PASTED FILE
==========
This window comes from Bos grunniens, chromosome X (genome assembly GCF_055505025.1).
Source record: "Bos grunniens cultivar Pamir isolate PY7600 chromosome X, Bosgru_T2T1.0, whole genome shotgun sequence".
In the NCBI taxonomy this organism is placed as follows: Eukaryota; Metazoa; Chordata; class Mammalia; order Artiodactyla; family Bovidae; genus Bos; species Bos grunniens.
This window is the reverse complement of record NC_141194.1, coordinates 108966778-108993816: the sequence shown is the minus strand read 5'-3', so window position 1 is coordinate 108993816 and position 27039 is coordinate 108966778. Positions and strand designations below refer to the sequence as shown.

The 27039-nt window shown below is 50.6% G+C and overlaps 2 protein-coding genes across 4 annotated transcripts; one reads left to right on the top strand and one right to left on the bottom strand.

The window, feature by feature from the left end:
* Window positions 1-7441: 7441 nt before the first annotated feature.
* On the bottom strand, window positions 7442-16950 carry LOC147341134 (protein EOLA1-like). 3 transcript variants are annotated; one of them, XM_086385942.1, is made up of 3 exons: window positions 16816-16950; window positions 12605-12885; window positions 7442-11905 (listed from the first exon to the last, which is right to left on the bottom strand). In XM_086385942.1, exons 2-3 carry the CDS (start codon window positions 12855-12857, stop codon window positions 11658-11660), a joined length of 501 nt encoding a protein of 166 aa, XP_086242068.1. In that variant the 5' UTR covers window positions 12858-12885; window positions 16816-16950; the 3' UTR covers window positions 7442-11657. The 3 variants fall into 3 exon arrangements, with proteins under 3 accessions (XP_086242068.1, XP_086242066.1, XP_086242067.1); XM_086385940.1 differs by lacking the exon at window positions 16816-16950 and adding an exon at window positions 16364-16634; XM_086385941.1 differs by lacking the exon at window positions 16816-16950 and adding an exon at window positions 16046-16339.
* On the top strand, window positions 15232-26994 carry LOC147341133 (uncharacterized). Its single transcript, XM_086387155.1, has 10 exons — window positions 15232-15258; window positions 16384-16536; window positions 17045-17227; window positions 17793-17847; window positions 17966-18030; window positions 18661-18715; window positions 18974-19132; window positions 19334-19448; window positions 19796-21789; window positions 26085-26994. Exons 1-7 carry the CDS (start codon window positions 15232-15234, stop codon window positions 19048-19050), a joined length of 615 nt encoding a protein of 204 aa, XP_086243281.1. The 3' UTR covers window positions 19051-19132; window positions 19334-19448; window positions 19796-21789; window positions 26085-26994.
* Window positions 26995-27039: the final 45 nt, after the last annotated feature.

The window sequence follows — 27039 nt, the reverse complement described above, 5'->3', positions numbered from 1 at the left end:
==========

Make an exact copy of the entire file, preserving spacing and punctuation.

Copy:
This window comes from Bos grunniens, chromosome X (genome assembly GCF_055505025.1).
Source record: "Bos grunniens cultivar Pamir isolate PY7600 chromosome X, Bosgru_T2T1.0, whole genome shotgun sequence".
In the NCBI taxonomy this organism is placed as follows: Eukaryota; Metazoa; Chordata; class Mammalia; order Artiodactyla; family Bovidae; genus Bos; species Bos grunniens.
This window is the reverse complement of record NC_141194.1, coordinates 108966778-108993816: the sequence shown is the minus strand read 5'-3', so window position 1 is coordinate 108993816 and position 27039 is coordinate 108966778. Positions and strand designations below refer to the sequence as shown.

The 27039-nt window shown below is 50.6% G+C and overlaps 2 protein-coding genes across 4 annotated transcripts; one reads left to right on the top strand and one right to left on the bottom strand.

The window, feature by feature from the left end:
* Window positions 1-7441: 7441 nt before the first annotated feature.
* On the bottom strand, window positions 7442-16950 carry LOC147341134 (protein EOLA1-like). 3 transcript variants are annotated; one of them, XM_086385942.1, is made up of 3 exons: window positions 16816-16950; window positions 12605-12885; window positions 7442-11905 (listed from the first exon to the last, which is right to left on the bottom strand). In XM_086385942.1, exons 2-3 carry the CDS (start codon window positions 12855-12857, stop codon window positions 11658-11660), a joined length of 501 nt encoding a protein of 166 aa, XP_086242068.1. In that variant the 5' UTR covers window positions 12858-12885; window positions 16816-16950; the 3' UTR covers window positions 7442-11657. The 3 variants fall into 3 exon arrangements, with proteins under 3 accessions (XP_086242068.1, XP_086242066.1, XP_086242067.1); XM_086385940.1 differs by lacking the exon at window positions 16816-16950 and adding an exon at window positions 16364-16634; XM_086385941.1 differs by lacking the exon at window positions 16816-16950 and adding an exon at window positions 16046-16339.
* On the top strand, window positions 15232-26994 carry LOC147341133 (uncharacterized). Its single transcript, XM_086387155.1, has 10 exons — window positions 15232-15258; window positions 16384-16536; window positions 17045-17227; window positions 17793-17847; window positions 17966-18030; window positions 18661-18715; window positions 18974-19132; window positions 19334-19448; window positions 19796-21789; window positions 26085-26994. Exons 1-7 carry the CDS (start codon window positions 15232-15234, stop codon window positions 19048-19050), a joined length of 615 nt encoding a protein of 204 aa, XP_086243281.1. The 3' UTR covers window positions 19051-19132; window positions 19334-19448; window positions 19796-21789; window positions 26085-26994.
* Window positions 26995-27039: the final 45 nt, after the last annotated feature.

The window sequence follows — 27039 nt, the reverse complement described above, 5'->3', positions numbered from 1 at the left end: